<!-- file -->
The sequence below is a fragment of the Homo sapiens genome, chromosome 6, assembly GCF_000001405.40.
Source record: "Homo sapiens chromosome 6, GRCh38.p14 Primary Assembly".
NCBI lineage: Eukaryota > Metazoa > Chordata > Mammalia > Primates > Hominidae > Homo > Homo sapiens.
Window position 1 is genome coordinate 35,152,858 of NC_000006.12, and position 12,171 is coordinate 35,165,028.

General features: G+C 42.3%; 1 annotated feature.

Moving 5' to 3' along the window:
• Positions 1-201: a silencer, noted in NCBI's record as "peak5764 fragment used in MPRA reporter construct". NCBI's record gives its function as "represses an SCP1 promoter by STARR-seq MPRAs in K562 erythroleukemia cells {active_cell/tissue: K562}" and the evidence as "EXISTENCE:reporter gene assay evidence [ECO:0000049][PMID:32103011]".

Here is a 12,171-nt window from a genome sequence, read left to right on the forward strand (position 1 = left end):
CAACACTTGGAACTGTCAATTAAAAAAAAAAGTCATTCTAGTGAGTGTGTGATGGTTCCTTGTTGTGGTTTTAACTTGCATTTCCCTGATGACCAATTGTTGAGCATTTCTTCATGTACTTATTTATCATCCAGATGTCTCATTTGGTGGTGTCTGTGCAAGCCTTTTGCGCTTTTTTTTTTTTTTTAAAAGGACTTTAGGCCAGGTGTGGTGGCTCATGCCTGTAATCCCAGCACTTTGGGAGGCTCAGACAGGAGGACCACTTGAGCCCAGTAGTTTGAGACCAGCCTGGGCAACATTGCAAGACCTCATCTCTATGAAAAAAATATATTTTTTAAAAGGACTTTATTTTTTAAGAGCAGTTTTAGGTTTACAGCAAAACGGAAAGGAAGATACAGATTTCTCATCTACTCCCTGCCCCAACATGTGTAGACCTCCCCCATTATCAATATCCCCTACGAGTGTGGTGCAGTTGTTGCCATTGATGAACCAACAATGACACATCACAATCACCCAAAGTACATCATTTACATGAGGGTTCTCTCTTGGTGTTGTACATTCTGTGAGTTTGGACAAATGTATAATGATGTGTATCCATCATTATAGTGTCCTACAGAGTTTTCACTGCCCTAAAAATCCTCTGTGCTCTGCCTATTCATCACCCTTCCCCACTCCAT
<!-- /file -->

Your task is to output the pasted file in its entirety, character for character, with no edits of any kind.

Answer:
The sequence below is a fragment of the Homo sapiens genome, chromosome 6, assembly GCF_000001405.40.
Source record: "Homo sapiens chromosome 6, GRCh38.p14 Primary Assembly".
NCBI lineage: Eukaryota > Metazoa > Chordata > Mammalia > Primates > Hominidae > Homo > Homo sapiens.
Window position 1 is genome coordinate 35,152,858 of NC_000006.12, and position 12,171 is coordinate 35,165,028.

General features: G+C 42.3%; 1 annotated feature.

Moving 5' to 3' along the window:
• Positions 1-201: a silencer, noted in NCBI's record as "peak5764 fragment used in MPRA reporter construct". NCBI's record gives its function as "represses an SCP1 promoter by STARR-seq MPRAs in K562 erythroleukemia cells {active_cell/tissue: K562}" and the evidence as "EXISTENCE:reporter gene assay evidence [ECO:0000049][PMID:32103011]".

Here is a 12,171-nt window from a genome sequence, read left to right on the forward strand (position 1 = left end):
CAACACTTGGAACTGTCAATTAAAAAAAAAAGTCATTCTAGTGAGTGTGTGATGGTTCCTTGTTGTGGTTTTAACTTGCATTTCCCTGATGACCAATTGTTGAGCATTTCTTCATGTACTTATTTATCATCCAGATGTCTCATTTGGTGGTGTCTGTGCAAGCCTTTTGCGCTTTTTTTTTTTTTTTAAAAGGACTTTAGGCCAGGTGTGGTGGCTCATGCCTGTAATCCCAGCACTTTGGGAGGCTCAGACAGGAGGACCACTTGAGCCCAGTAGTTTGAGACCAGCCTGGGCAACATTGCAAGACCTCATCTCTATGAAAAAAATATATTTTTTAAAAGGACTTTATTTTTTAAGAGCAGTTTTAGGTTTACAGCAAAACGGAAAGGAAGATACAGATTTCTCATCTACTCCCTGCCCCAACATGTGTAGACCTCCCCCATTATCAATATCCCCTACGAGTGTGGTGCAGTTGTTGCCATTGATGAACCAACAATGACACATCACAATCACCCAAAGTACATCATTTACATGAGGGTTCTCTCTTGGTGTTGTACATTCTGTGAGTTTGGACAAATGTATAATGATGTGTATCCATCATTATAGTGTCCTACAGAGTTTTCACTGCCCTAAAAATCCTCTGTGCTCTGCCTATTCATCACCCTTCCCCACTCCAT